BMAA news roundup 26 June
BMAA News 26/06/2020
Dear BMAA Member
Hello everyone. Once again on behalf of the Directors and Staff of the BMAA I hope that this newsletter continues to find you well and managing to cope with the difficult conditions that we all find ourselves in. At least the weather is good for nearly all of the country with record temperatures ahead of the inevitable storms to come. Oh well, it could be a lot worse.
Return to dual flying in England
Following much discussion with the Department for Transport (DfT) and the CAA I am delighted to let you know that in England from 4 July dual flight can resume which allows flight training to resume. The relaxation of distancing and other Covid-19 protection measures for England announced this week by the Prime Minister has enabled the lifting of the dual flight restrictions. At the time of writing this doesn’t yet apply in Scotland, Wales or Northern Ireland, but I expect they will follow suit when their distancing measures are relaxed in line with those in England. As always, I will let members know as soon as I have any information on that.
For those in England who will want to start dual flying as soon as possible there is some guidance that must be followed to allow it. There are a couple of links below provided by the DfT and we expect some more aviation specific guidance ahead of the 4 July. The allowance doesn’t mean that distancing can be ignored, you will still have to take precautions.
For the avoidance of any doubts this is the text from the DfT sent to us at 1300 today.
Following the Prime Minister’s announcement earlier this week about changes to lockdown measures, I can confirm that the reopening of GA businesses and the safe restart of General Aviation dual and instructional flights will be permitted from 4 July 2020 in England.
We will be publishing updated guidance around recreational GA flying on the GOV.UK website as soon as possible. In the meantime, it may be helpful to view the COVID-19 Secure guidelines that the Government has recently published which set out guidance to help employers, employees and the self-employed understand how to work safely during the coronavirus pandemic.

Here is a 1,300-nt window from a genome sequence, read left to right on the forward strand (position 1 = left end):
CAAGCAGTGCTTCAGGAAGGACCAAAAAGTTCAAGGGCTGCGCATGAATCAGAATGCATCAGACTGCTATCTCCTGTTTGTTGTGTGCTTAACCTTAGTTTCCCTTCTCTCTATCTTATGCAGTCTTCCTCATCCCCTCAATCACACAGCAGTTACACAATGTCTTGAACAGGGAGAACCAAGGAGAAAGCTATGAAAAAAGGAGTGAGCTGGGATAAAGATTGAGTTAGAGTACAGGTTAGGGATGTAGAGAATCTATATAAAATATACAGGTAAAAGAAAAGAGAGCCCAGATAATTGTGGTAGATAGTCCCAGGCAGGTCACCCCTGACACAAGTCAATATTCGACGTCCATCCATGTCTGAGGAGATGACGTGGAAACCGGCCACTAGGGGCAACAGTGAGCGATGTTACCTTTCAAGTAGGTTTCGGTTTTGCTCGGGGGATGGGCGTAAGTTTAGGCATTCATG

Many thanks for all your engagement on this and other matters over the last few weeks and months – we know there is a lot going on and more to do – and it has been appreciated. Please feel free to circulate to your members.
David Harding. Deputy Director, General Aviation, Skills, Safety and CAA Division
I had a meeting with David earlier this year to tell him all about microlighting, the BMAA and the member’s passion for what we do. He’s a top bloke.
Getting back to flying Wales
It is still unclear what the Welsh Assembly’s position on recreational flying is. However, the DfT and CAA have made it clear that the regulator for flying within UK airspace is Central Government through the CAA. This means that it is not against any rule to fly over Wales, the same applies to Scotland and Northern Ireland. However, local rules on being allowed to travel for leisure purposes may restrict access to airfields for many. Ultimately it seems to be left to the individual.
Safely getting back to flying
Since the 15 May when recreational flying in England was allowed to start again there have been several accidents and incidents that could be attributed to lack of currency leading to a deterioration in skills. Please think carefully about your early post-lockdown flights. Don’t be too adventurous to ensure that you stay within your degraded skill limits. It happens to everyone. It happened to me a while ago. Having stopped teaching in late 2006, after 23 years as a full-time job and with around 9,500 microlight hours, I started pleasure flying from a local farm strip. In the next few months, I flew rarely; mistakes made, many. Mistakes included, taking off with the trimmer on full fast which didn’t help getting over the far hedge; almost hitting the far hedge on landing because I wasn’t paying attention; forgetting how to change squawk codes on the transponder when in flight, and the list goes on. We all forget. There is some helpful advice on the BMAA website page, please take a few minutes to read it. https://www.bmaa.org/after-covid-19 Also the GASCo presentation on their website https://www.gasco.org.uk/